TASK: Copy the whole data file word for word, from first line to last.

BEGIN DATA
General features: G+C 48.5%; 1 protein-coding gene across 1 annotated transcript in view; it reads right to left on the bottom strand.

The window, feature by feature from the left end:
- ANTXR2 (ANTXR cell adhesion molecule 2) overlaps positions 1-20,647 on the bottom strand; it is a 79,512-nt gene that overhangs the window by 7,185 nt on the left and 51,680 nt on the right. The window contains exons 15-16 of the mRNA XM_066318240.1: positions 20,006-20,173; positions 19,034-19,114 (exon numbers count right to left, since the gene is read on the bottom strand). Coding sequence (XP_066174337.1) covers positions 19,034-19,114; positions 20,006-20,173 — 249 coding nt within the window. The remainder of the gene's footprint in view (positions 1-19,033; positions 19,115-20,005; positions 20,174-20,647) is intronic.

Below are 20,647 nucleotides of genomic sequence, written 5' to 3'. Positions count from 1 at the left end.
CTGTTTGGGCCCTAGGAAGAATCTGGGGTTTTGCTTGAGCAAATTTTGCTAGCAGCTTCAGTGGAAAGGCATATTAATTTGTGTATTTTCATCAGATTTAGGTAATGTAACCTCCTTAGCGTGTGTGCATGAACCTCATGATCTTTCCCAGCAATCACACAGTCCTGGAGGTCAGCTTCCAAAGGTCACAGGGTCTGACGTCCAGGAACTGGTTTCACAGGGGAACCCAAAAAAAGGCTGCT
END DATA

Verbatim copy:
General features: G+C 48.5%; 1 protein-coding gene across 1 annotated transcript in view; it reads right to left on the bottom strand.

The window, feature by feature from the left end:
- ANTXR2 (ANTXR cell adhesion molecule 2) overlaps positions 1-20,647 on the bottom strand; it is a 79,512-nt gene that overhangs the window by 7,185 nt on the left and 51,680 nt on the right. The window contains exons 15-16 of the mRNA XM_066318240.1: positions 20,006-20,173; positions 19,034-19,114 (exon numbers count right to left, since the gene is read on the bottom strand). Coding sequence (XP_066174337.1) covers positions 19,034-19,114; positions 20,006-20,173 — 249 coding nt within the window. The remainder of the gene's footprint in view (positions 1-19,033; positions 19,115-20,005; positions 20,174-20,647) is intronic.

Below are 20,647 nucleotides of genomic sequence, written 5' to 3'. Positions count from 1 at the left end.
CTGTTTGGGCCCTAGGAAGAATCTGGGGTTTTGCTTGAGCAAATTTTGCTAGCAGCTTCAGTGGAAAGGCATATTAATTTGTGTATTTTCATCAGATTTAGGTAATGTAACCTCCTTAGCGTGTGTGCATGAACCTCATGATCTTTCCCAGCAATCACACAGTCCTGGAGGTCAGCTTCCAAAGGTCACAGGGTCTGACGTCCAGGAACTGGTTTCACAGGGGAACCCAAAAAAAGGCTGCT